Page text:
Eighteen states and two organizations urge federal judge to deny request to halt Montana’s TikTok ban

Eighteen states and two organizations urge federal judge to deny request to halt Montana’s TikTok ban

HELENA – A group of 18 state attorneys general and two separate organizations recently filed amicus briefs in support of Montana’s law banning TikTok from operating in the state. The law was written and championed by Montana Attorney General Austin Knudsen following well-documented concerns over the app’s massive data-harvesting practices and access to that data granted to Chinese Communist Party (CCP) officials.

The new law requires TikTok to stop operating in Montana and prohibits mobile application stores from making TikTok available for download starting on January 1, 2024. Shortly after Governor Greg Gianforte signed SB 419 into law, the company and a group of users it funded sued and requested a preliminary injunction. A hearing on the plaintiff’s motion for a preliminary injunction is set for October 12.

The three groups – attorneys general from across the country, the Digital Progress Institute, and the Institute for Family Studies – joined Attorney General Knudsen in urging the court to deny the plaintiff’s motion for preliminary injunction due to the adverse impact on citizens’ privacy and data security.

Eighteen Attorneys General
The coalition of 18 states argues that SB 419 falls within the States’ historic police powers under the principle of federalism that “each State may make its own reasoned judgment about what conduct is permitted or proscribed within its borders,” and by banning TikTok’s operation in the state, Montana is protecting its citizens’ privacy from TikTok and the threat of the CCP’s data-harvesting practices.

“SB 419 is justified, and Plaintiffs’ motions for a preliminary injunction should be denied, because TikTok intentionally engages in deceptive business practices which induce individuals to share sensitive personal information that can be easily accessed by the Chinese Communist Party and because TikTok’s platform harms children in Montana and Amici States. Federal law does not prohibit the States from protecting their citizens from such conduct,” the attorneys general wrote in the brief. “The Chinese Communist Party (CCP), the political party with unchallenged control of the government of the People’s Republic of China, exercises significant influence over ByteDance. Allowing TikTok to operate in Montana without severing its ties to the CCP exposes Montanan consumers to the risk of the CCP accessing and exploiting their data.”

Virginia Attorney General Jason Miyares led the coalition and was joined by attorneys general from Alabama, Alaska, Arkansas, Georgia, Idaho, Indiana, Iowa, Kentucky, Louisiana, Mississippi, Missouri, Nebraska, North Dakota, South Carolina, South Dakota, Tennessee, and Utah.

Click here to read the brief.

Digital Progress Institute
The Digital Progress Institute (DPI) argues that denying TikTok’s motion is in the public interest because of TikTok’s threat to national security. DPI makes clear that SB419 permits TikTok to continue operations in Montana if it cuts ties with CCP-controlled ByteDance. DPI also addresses the plaintiff’s flawed Constitutional arguments – chiefly that the First Amendment does not bar content-neutral conduct-based regulation that is designed to protect the security interests of citizens.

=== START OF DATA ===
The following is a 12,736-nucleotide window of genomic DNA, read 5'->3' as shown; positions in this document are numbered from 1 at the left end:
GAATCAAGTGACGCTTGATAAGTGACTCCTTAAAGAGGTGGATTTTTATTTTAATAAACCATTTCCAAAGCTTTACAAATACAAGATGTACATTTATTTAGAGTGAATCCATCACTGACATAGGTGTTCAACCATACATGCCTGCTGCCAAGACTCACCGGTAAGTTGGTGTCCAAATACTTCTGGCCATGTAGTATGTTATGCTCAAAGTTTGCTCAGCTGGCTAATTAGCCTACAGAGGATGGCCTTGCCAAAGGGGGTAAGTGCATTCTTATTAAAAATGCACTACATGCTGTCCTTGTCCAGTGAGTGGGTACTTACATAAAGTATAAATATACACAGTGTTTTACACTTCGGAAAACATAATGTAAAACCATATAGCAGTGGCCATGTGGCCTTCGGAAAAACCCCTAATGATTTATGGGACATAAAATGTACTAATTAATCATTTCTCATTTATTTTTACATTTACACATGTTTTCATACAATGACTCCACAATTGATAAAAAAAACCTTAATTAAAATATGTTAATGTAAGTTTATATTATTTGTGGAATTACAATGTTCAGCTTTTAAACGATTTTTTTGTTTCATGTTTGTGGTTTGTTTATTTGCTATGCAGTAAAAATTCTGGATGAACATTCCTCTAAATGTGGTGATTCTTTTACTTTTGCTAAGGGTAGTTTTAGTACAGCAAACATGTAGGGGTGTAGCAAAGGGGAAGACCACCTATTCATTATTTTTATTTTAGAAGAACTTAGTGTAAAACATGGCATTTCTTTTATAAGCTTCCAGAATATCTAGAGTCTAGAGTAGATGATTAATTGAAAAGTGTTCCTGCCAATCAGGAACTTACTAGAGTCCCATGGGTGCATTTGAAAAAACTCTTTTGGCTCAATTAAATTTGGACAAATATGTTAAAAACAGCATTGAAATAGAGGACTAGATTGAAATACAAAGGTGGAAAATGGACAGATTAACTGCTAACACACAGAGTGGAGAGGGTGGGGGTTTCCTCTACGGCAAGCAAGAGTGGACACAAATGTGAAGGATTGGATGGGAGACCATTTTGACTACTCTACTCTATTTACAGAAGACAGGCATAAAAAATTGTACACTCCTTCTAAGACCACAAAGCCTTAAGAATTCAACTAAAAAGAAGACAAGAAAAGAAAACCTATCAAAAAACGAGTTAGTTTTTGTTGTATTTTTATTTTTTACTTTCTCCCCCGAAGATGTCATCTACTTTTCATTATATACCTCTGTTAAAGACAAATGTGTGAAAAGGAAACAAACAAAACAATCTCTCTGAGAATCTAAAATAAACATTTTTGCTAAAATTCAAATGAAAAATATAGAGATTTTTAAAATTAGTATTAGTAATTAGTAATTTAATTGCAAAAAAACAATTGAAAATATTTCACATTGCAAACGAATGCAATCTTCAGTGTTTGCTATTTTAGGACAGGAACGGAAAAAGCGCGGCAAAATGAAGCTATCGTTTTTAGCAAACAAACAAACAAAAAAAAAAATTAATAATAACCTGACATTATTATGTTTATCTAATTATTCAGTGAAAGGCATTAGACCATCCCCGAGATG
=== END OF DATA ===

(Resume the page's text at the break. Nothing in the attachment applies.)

“Our constitutional fidelity and shared goal of preventing foreign adversaries’ peering eyes into our homes, our thoughts, and our everyday lives depend on the Court getting this right…” the Digital Progress Institute wrote in the brief. “If this Court grants TikTok’s request for preliminary relief, it allows the company to continue to harm consumers and feed more information to the CCP. Indeed, granting TikTok’s Motion only serves to allow foreign adversaries to keep their peering eyes into Montanans’ homes, thoughts, and everyday lives long after the law goes into effect on January 1, 2024. Thus, the public interest is better served with the Court denying TikTok’s Motion.”

DPI is a think tank based in Washington, DC that advocates for a “holistic approach to protect all consumers and entrepreneurs in the Internet ecosystem” that includes “universal privacy rules that protect consumer data across the Internet—and ensure those decisions are in the hands of consumers, not competitors.”

Click here to read the brief.

Institute for Family Studies
The amicus brief from the Institute of Family Studies (IFS) focuses on TikTok’s harmful effects on America’s youth. Specifically, the organization argues that the public interest is not served if the court allows TikTok to continue to harm children while the court assesses its claims. IFS further argues that if TikTok is banned from government employees’ devices out of concern for safety and security, it should most certainly not be allowed on American youth’s devices. IFS also points out that China itself has proven itself to be concerned with youth being overexposed to the TikTok platform.

“The practical effect of Montana’s SB 419 means that children in the state are no longer in threat of the harm TikTok brings to children. The public interest serves no benefit of having TikTok available as the Court evaluates the merits of its case,” the IFS brief states. “The strong actions of the Chinese government bring to the fore the true nature of TikTok. It is why the state of Montana’s work to reign in this powerful product of a foreign adversary is necessary to protect American youth.”

The Institute for Family Studies is a research institute based in Virginia focused on “strengthening marriage and family life, and advancing the well-being of children through research and public education.”

Click here to read the brief.


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